Musings on the 'Post' Iraq piece

I'm not rushing to judgement on what do the Dems do now? - a piece of self-restraint aided no end by the fact that, as of now, I haven't the faintest idea.

Today's gobbet feeding interest in the question is the Post piece that Jonathan talks about.

What gives? One of the comments flags a TPM piece which takes the story on a little.

As with all of these pieces reliant on blind quotes for their oomph, you have to read them closely.

(They're in code - but use plain English words (to fool the unwary).)

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Senate Caucus Broder letter: not so smart, maybe?

My main concern would be with the precedent that such a letter sets.

Now, the Broder piece seems not casual about the facts, but straining for the most extreme counterfactuality that it can manage.

For propaganda to be effective, it must be sufficiently grounded in fact to persuade readers to swallow the false elements.

No reasonably attentive Post reader could view as other than absurd a comparison between Reid and Gonzales.

The person the piece makes look grossly incompetent is Broder.

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Beltway Derangement Syndrome

One of the biggest - and yet largely undiscussed - problems facing progressive activism (blogging in particular) is burnout. Every so often, the blogosphere loses one of its brightest lights to the grind, either temporarily or, worse, permanently. Delivering fresh content, day after day, is, even for the best, a difficult proposition. Balancing a blog with one's personal life and, more often than not, day job is an even more difficult task. Toss in the daily frustration one typically feels with the administration or the spectacularly slow grind of progress and the joys of trying to make a difference can become hardships. This is less a complaint than a reality. Also, let's not forget that a healthy dose of perspective is always important. That said, I've finally put my finger on one of the most persistent causes of my periodic burnout - and maybe yours, too: Beltway Derangement Syndrome.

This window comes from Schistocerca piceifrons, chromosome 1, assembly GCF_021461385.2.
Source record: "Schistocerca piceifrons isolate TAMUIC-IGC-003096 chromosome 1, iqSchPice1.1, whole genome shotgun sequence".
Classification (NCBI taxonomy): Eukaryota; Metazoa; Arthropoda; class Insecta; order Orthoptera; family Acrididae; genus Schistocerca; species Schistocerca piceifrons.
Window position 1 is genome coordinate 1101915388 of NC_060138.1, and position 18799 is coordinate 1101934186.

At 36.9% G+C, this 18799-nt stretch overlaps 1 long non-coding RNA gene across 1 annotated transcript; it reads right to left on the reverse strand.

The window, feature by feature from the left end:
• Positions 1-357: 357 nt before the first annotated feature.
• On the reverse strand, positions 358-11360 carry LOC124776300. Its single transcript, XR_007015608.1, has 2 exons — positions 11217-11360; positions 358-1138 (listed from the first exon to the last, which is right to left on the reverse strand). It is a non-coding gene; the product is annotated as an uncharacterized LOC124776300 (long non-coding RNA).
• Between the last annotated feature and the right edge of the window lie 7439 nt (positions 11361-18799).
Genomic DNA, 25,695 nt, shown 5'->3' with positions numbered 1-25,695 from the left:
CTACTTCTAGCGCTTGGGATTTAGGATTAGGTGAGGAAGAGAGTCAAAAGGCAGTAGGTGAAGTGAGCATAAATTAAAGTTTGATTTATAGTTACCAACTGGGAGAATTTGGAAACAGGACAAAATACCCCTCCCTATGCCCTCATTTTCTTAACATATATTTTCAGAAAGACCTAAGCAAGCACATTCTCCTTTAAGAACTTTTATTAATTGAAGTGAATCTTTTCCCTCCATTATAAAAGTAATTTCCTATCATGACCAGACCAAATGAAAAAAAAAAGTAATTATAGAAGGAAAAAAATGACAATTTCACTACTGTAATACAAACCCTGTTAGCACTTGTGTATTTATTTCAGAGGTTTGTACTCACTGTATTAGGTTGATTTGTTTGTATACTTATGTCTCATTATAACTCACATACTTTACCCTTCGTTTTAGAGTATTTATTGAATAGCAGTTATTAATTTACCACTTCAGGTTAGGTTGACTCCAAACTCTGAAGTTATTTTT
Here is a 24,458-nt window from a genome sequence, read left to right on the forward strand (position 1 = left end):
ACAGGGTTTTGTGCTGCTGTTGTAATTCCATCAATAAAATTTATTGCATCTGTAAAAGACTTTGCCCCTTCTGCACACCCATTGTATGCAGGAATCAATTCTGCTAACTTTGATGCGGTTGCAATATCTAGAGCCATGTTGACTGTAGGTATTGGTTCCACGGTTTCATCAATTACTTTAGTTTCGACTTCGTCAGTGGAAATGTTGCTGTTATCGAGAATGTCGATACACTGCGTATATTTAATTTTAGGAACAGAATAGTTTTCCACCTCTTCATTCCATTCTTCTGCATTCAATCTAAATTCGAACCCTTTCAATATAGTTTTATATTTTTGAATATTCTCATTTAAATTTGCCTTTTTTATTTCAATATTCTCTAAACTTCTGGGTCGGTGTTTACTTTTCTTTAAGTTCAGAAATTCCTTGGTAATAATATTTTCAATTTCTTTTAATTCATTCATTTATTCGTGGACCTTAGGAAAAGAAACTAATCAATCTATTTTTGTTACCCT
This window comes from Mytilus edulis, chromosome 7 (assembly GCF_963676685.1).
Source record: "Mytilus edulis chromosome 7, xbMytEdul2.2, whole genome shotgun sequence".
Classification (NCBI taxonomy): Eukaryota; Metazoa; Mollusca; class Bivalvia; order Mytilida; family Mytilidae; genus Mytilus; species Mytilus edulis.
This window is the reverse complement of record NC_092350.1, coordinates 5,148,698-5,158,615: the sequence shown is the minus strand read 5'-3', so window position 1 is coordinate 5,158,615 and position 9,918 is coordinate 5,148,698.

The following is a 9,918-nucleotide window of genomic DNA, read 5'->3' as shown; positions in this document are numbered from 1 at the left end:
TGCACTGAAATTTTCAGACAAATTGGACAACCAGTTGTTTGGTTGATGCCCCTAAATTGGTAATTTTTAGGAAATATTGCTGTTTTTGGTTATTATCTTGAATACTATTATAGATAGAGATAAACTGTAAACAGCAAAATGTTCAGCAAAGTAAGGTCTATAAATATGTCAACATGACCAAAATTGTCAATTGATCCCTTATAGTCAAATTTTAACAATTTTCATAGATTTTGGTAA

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The Early April Quest for the Pulitzer Prize in Terrible Journalism

It would seem to me that as a journalist it is important to investigate stories, check the facts and give the public as accurate information as possible. It would seem that journalists would report on substance, rather than how a candidate looks in a swimsuit. This, however, is not the press we have come to know. So far, the month of April has been filled with terrible journalism.

BuzzFlash link: http://www.buzzflash...
Link to Original: http://progressiveam...

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Questions for Jim VandeHei of The Politico?

(Posted at dKos as well, I'm trying to get as much input as I can.)

I'm attending an informal lunch with the Politico's Jim VandeHei on Monday, with about 10 other people.  He is giving a talk in the UW-Madison j-school on, I think, that afternoon and is meeting with some faculty and grad students to discuss news and new media issues over free food.  Any thoughts on good stuff to ask him about?  I'm going to stay away from Drudge, because I think Glenn Greenwald's exchange with John Harris has that pretty well covered, but any other specifics?  I haven't followed the Politico any more than generally, other than their big screw-up on the Elizabeth Edwards story, so your thoughts on this are appreciated.

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